1
$\begingroup$

Let's say I have a list of random numbers, all very big;

$$A: 1304810398401344441324$$

$$B: 5641893748137481374813764$$

$$C: 33322299992418948194899999$$

etc..

I want to be able to divide each and every number with another number, let's call it a divider, which will be unique for each number, however, I would like to find the biggest "divider" which will divide a number without leaving fractions.

How can I go about doing this in an efficient manner without trying every possible combination of random numbers???

to make it less complicated I'm making the "divider" at least $\frac 13$ as long as the number that's being divided by it.

Is this possible at all?

Thanks.

$\endgroup$
  • $\begingroup$ Look up integer factorization $\endgroup$ – Robert Israel Mar 28 '18 at 17:33
  • $\begingroup$ Find the prime factorization of each number, and then find what factors (and to what power) they all have in common. P.s. the three numbers you just listed there do not share any common divisor. $\endgroup$ – Bram28 Mar 28 '18 at 17:33
  • $\begingroup$ What you call "dividers" are usually called "divisors", Of course, any number is its own larger divisor. If I understand the question correct, you are looking for how to determine the "largest proper divisor" of a given integer. (Here proper means that you exclude the given nubmer itself.) $\endgroup$ – Travis Willse Mar 28 '18 at 17:37
  • $\begingroup$ Oh I think I made it unclear, I meant each number will have a unique divisor, which will make it as small as possible. $\endgroup$ – ABOODYFJ Mar 28 '18 at 17:39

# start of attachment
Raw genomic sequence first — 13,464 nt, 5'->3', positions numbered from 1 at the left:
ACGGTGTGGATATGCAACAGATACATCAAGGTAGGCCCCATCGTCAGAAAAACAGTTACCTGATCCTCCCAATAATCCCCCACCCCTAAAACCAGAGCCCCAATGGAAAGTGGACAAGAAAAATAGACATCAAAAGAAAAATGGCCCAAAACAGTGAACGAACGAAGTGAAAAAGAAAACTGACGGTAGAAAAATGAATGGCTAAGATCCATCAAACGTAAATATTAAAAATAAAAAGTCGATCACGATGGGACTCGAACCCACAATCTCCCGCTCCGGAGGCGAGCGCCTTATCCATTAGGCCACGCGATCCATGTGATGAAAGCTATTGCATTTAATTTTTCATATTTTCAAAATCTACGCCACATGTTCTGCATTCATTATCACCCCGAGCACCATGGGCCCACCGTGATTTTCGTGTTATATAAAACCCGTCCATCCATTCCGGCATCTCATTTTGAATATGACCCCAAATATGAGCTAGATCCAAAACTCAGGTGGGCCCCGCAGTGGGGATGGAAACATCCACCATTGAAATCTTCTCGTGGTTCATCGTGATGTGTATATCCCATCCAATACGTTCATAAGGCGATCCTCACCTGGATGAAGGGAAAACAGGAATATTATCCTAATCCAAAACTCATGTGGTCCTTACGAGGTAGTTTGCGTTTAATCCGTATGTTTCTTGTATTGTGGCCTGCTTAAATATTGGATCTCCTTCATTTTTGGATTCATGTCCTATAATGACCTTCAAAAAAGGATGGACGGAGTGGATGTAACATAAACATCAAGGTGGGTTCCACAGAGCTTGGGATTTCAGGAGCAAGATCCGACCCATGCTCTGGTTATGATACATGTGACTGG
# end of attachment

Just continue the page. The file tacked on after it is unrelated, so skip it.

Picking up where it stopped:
• $\begingroup$ @Travis yes that's what I'm trying to do $\endgroup$ – ABOODYFJ Mar 28 '18 at 17:39
2
$\begingroup$

A thorough answer to your question is impossible on this site. Whether one can factor large numbers efficiently is an important open question. If you could do it much of the security on the internet would be at risk.

Your examples aren't particularly large for fast computers using the most efficient algorithms known. Wolfram alpha does the first one pretty much instantaneously, yielding $$ 1304810398401344441324 = 2^2×47×6940480842560342773 $$ https://www.wolframalpha.com/input/?i=factor+1304810398401344441324

You can start reading at

https://en.wikipedia.org/wiki/Integer_factorization

$\endgroup$
-1
$\begingroup$

Just divide each $n$ by $n$ itself (or $n/2)$. That trivially satisfies all your stated requirements.

$\endgroup$
  • $\begingroup$ unfortunately not, the number itself must be reduced in size as an outcome. And not to 1, 5000 to 50*100 is an example for what I need to acheive. $\endgroup$ – ABOODYFJ Mar 28 '18 at 18:16
  • $\begingroup$ The question does say "another number" to be fair; implying distinctness. $\endgroup$ – samerivertwice Mar 28 '18 at 19:41
  • $\begingroup$ OK. Then just divide $n$ by $n/2$. Somehow I have a feeling the OP simply hasn't stated the true question at hand. $\endgroup$ – David G. Stork Mar 28 '18 at 20:42

Your Answer

By clicking “Post Your Answer”, you agree to our terms of service, privacy policy and cookie policy

Not the answer you're looking for? Browse other questions tagged or ask your own question.